The creator of the Labradoodle cross-breed has said he inadvertently unleashed a "Frankenstein('s) monster".
Wally Conron, 90, who worked for Guide Dogs Victoria in Australia when he bred the first Labrador-Poodle cross in 1989, spoke of his regrets at having begun a trend for designer breeds on an ABC podcast.
"I opened a Pandora's box and released a Frankenstein('s) monster," he said.
His "big regret" is that his invention paved the way for "unethical, ruthless people" to breed the dogs without thinking of the health of their offspring.
According to Conron, the majority of Labradoodles are "either crazy or have an hereditary problem," with healthy examples of the breed "few and far between."
He believes that people have now gone too far with cross-breeding, which can increase a dog's risk of congenital disease, particularly down the generations. On the podcast, he laid particular scorn on the new Rottweiler-Poodle hybrid, known as a Rottle or a Rottie-Poo.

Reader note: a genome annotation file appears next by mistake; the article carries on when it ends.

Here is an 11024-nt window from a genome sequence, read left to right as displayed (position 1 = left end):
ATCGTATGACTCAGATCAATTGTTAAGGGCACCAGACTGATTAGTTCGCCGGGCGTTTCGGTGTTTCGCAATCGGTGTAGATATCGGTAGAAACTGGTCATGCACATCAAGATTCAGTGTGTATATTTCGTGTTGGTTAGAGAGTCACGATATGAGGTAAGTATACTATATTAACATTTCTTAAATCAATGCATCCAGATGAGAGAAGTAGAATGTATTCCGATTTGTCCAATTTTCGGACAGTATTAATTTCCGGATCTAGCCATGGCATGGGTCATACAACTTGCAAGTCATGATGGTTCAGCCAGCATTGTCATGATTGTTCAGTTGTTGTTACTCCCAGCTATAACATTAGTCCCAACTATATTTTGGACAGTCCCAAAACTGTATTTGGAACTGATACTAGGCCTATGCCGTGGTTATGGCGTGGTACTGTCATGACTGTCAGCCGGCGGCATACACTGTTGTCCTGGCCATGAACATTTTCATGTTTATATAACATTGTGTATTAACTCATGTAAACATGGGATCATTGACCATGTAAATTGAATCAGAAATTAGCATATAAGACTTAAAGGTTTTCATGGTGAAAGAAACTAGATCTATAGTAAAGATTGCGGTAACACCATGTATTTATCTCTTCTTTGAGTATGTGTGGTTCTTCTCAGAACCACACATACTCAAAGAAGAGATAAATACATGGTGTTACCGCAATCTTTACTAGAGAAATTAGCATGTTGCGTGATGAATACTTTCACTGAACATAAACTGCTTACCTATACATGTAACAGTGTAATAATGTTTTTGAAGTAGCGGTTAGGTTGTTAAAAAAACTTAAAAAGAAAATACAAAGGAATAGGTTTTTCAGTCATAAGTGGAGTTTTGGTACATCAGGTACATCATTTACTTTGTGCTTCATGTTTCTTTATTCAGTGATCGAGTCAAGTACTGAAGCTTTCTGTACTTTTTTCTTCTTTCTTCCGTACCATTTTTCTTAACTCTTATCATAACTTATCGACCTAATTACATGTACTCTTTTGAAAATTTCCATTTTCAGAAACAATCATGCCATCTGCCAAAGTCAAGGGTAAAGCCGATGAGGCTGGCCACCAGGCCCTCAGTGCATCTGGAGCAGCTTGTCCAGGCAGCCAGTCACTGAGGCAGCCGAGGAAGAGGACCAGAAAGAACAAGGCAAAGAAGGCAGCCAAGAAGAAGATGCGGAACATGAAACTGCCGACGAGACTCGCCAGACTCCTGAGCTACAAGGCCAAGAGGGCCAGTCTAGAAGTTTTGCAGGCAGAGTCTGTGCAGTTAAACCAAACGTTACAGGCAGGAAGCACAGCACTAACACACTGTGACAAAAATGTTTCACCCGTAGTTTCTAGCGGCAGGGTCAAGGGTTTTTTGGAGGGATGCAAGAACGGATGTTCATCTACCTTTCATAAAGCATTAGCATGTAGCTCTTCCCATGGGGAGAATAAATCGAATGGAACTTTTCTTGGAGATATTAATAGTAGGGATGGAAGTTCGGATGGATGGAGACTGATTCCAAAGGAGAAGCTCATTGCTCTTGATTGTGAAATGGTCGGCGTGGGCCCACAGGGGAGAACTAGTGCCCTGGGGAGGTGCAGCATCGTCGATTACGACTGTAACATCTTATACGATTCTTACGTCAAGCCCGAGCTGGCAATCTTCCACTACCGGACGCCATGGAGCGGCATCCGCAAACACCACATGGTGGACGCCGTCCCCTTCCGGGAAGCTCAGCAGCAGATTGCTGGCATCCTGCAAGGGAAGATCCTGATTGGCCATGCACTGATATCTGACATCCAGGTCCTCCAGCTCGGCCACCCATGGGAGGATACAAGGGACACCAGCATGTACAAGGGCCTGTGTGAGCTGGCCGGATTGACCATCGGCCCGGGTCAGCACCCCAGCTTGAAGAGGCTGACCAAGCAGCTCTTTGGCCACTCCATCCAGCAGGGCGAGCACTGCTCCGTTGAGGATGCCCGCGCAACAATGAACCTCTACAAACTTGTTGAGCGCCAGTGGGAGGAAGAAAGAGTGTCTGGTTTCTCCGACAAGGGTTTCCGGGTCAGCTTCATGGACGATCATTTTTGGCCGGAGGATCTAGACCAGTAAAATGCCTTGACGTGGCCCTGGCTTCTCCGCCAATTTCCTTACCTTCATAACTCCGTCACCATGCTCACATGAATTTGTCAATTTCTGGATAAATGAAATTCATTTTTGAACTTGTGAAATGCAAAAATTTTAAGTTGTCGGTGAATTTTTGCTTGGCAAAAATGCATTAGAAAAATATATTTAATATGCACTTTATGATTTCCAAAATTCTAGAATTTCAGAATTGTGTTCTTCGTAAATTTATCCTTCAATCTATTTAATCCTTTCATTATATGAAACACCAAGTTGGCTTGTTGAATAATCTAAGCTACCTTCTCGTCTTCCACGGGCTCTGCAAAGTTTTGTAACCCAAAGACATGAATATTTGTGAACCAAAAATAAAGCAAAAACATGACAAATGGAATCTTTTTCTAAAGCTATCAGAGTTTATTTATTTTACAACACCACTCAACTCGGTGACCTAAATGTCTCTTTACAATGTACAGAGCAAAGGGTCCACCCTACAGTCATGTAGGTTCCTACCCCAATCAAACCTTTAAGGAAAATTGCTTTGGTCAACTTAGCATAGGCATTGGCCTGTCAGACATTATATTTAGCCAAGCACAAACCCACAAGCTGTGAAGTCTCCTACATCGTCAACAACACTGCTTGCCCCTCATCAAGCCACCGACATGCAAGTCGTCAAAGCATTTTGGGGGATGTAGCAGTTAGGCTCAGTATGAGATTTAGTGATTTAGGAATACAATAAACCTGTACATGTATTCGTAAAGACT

Conron's original purpose in crossing a Labrador with a standard Poodle (which has a non-shedding coat) had been to provide a guide dog for a blind woman in Hawaii whose husband was allergic to dogs.
The resulting litter of three was small, but one of the puppies did not trigger the husband's allergies and was sent to Hawaii to be her guide dog.
As no one wanted the two remaining puppies, Conron asked the PR department at his work to spread the message of this new breed. Labradoodles quickly became popular in Australia and further afield.
Now, designer breeds have become widespread -- but so has criticism of the consequences. Labradoodles, for example, can develop health problems common to Labrador Retrievers and Poodles such as hip dysplasia and eye disease.
Colin Tennant, a British expert on dog behaviour with 45 years of experience in the industry, told CNN: "In essence, you are blindly breeding and altering genetics of the line without foreknowledge."
Although Tennant said he doesn't have a problem with cross-breeding in general, he noted that breeders should pay more attention to dog's health.
One example, he said, was the Bichon Frise, whose eyes water. "It must be in agony all the time," he explained. "They breed the face flat so they look humanoid because we find that attractive, with no consideration for the permutations we are producing with regards the dog's welfare or health."